Marbella Town Hall’s general director of tourism, Laura de Arce, explained that although “it’s a bit too early to know how all this is going to affect the tourism industry”, the lack of Russian tourism “has has been felt” in Marbella and the Costa del Sol region of southern Spain over the past two years as “Russian tourists have been unable to travel due to the pandemic”.
Figures show that 1.3 million Russian tourists visited Spain in 2019, meaning they were hugely important to tourism in the country before Covid hit. This number began to decline during the pandemic.
However, she explained, “Marbella still has a high number of Russian residents owning properties in the city.”
“Many of them have spent the pandemic here or part of it and currently maintain their residency here.”
When asked if the lack of Russian visitors was a cause for concern and if she was worried about it, Laura replied: “Of course. Both markets [Russians and British] are essential for Marbella.”
The Mayor of Marbella, Ángeles Muñoz, explained: “We are currently living in times of uncertainty due to the invasion of Ukraine, but we want to be optimistic and hope that the war will not last long and that the peace that we all wish so much will happen soon and that it will bring stability to the markets.
“If so, according to the forecasts and studies we have, the next summer season could be a historic summer, with even better data than before the pandemic.”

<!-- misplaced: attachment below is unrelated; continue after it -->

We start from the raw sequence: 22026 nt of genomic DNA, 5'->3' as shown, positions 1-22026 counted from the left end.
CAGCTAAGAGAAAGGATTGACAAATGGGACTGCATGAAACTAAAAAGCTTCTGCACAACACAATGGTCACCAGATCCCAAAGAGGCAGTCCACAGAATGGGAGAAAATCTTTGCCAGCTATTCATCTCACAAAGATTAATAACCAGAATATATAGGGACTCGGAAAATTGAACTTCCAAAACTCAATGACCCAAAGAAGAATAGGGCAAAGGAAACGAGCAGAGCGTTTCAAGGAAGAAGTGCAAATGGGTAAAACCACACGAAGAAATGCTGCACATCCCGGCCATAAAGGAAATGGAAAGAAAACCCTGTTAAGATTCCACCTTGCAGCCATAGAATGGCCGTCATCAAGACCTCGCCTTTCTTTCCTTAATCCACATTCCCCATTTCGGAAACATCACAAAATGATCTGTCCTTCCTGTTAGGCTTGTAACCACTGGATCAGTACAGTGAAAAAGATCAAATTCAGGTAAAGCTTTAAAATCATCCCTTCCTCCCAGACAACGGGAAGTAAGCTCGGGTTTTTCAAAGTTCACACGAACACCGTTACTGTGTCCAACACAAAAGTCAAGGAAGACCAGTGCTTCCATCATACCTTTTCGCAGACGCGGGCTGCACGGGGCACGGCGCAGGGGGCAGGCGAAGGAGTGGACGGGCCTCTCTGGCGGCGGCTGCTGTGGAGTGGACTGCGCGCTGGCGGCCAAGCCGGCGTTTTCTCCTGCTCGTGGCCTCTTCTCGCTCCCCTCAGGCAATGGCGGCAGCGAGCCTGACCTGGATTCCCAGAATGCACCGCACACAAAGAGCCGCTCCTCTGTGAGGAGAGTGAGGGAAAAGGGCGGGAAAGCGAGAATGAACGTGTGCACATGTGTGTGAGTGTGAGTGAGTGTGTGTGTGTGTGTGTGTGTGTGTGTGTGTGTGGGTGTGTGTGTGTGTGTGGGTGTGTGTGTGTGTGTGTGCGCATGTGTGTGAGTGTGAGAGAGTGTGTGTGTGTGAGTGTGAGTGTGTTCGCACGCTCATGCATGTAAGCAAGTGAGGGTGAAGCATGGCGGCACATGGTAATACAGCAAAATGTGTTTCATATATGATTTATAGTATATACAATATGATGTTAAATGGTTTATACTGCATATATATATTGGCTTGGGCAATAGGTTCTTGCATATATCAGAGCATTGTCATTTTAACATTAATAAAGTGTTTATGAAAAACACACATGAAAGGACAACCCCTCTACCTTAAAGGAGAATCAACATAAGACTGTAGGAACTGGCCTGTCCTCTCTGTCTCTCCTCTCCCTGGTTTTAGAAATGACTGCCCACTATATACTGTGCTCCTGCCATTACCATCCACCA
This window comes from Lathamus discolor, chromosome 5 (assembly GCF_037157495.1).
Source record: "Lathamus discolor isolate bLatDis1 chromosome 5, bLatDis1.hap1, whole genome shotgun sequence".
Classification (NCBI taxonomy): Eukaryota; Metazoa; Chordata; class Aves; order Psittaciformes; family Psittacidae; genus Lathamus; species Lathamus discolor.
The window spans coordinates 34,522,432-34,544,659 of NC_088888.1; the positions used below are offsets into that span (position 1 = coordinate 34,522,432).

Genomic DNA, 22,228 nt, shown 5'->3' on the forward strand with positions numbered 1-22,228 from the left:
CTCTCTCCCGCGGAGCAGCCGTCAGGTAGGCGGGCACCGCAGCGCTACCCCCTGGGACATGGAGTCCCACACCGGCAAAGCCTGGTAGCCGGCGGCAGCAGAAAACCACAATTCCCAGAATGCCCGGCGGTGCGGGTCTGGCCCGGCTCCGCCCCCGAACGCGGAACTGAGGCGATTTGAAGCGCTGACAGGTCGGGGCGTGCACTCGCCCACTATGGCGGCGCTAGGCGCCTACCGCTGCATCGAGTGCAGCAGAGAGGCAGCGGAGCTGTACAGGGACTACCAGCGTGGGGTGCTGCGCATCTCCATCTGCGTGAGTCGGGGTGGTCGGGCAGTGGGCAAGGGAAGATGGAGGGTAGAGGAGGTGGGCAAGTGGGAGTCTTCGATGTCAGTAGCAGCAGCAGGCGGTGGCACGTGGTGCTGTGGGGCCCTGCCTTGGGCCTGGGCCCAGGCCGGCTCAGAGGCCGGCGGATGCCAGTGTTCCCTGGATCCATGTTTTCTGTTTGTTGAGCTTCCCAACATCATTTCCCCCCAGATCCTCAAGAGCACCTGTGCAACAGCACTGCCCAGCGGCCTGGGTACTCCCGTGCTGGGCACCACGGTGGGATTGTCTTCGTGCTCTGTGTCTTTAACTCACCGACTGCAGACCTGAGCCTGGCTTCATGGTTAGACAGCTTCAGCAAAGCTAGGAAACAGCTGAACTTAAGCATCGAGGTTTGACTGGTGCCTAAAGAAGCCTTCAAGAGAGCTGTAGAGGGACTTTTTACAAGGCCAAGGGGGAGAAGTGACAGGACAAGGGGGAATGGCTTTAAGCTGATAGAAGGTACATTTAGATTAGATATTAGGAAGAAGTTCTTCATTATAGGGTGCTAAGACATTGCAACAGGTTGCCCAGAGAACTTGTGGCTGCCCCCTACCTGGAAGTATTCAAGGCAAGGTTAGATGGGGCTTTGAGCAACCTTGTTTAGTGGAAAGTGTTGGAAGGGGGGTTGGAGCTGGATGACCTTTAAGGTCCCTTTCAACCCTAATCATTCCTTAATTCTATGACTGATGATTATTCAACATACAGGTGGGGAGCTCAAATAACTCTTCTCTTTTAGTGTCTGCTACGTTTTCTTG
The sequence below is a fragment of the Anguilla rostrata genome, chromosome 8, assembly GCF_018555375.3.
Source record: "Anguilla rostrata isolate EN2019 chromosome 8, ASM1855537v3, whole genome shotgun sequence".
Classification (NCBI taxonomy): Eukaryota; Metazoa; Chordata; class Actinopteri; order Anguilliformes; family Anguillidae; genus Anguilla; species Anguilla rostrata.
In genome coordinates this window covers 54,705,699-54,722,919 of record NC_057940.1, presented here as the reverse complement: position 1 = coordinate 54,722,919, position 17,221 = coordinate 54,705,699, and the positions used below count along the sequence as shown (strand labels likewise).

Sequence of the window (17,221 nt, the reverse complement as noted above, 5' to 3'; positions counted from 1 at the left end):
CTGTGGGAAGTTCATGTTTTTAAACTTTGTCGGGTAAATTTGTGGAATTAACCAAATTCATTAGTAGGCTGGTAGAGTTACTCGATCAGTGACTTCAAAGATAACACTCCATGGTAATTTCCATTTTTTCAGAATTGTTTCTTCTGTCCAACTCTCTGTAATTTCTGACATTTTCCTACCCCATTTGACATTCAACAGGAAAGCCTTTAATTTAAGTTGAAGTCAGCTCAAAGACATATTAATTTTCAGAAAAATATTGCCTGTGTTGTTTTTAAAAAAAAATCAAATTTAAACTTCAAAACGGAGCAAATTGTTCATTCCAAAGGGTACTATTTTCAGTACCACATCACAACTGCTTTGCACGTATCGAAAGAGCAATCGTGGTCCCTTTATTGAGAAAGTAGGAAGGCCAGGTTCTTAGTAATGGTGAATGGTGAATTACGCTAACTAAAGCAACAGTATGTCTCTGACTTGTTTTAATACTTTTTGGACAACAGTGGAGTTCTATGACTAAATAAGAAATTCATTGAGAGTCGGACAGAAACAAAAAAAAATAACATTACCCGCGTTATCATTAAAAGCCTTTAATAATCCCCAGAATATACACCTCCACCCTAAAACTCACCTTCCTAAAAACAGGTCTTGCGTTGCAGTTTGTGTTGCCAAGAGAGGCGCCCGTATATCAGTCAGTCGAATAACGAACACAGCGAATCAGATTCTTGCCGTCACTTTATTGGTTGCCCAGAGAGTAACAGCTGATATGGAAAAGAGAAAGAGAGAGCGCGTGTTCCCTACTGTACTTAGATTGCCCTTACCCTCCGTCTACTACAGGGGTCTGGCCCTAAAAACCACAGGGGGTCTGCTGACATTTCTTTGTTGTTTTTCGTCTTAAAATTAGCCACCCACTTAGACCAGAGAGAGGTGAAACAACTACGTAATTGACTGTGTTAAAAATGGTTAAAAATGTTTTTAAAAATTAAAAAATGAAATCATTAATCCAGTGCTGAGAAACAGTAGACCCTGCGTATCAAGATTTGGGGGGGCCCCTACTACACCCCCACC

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The mayor of the popular Costa del Sol town added: “Marbella offers those who visit us fantastic relaxation options and activities in all its surroundings, with a unique tourist offer and exceptional safety and health measures at any time. Our city is ready to welcome visitors and offer them a unique experience.”
General Director of Tourism Laura de Arce explained that “after two years with hardly any Russian tourism”, Marbella has opted for other destinations and “focused our promotion on the Middle East and the United States”. .
After a few years with very low occupancy rates, only the British will be able to save Marbella’s summer this year, according to Laura.
“To achieve the occupancy rates we had in 2019, it’s vital that Britons come back.
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But how are the Russians who used to visit Marbella?
Laura explained: “The profile of the Russian tourist fits the two types that are attracted to Marbella: the visitor who travels in high season in search of the beach, water activities, leisure, gastronomy and the rest of the which make our destination a unique place by the variety of its offer.
“And that tourist who prefers to visit us at a less busy time of year in order to enjoy the excellence of our services and the quality of life in Marbella in a more exclusive way.”
Speaking about how the price increase will affect UK holidaymakers and whether or not they will cancel their summer holidays to prioritize other spending, she said: “The price increase we are seeing in this moment affects everyone.
“However, it is true that the British tourist who visits Marbella often has higher purchasing power, so while they will also suffer from the price increase, they will not suffer in the same way.
“We want to be optimistic and believe that by the summer the situation will have improved.
“As I said before, it’s already been two years with many restrictions in the UK and we are sure that we can more or less count on them.
“We are confident that this summer will be good enough, as long as levels of the pandemic continue as they are now and the armed conflict comes to an end,” Laura concluded.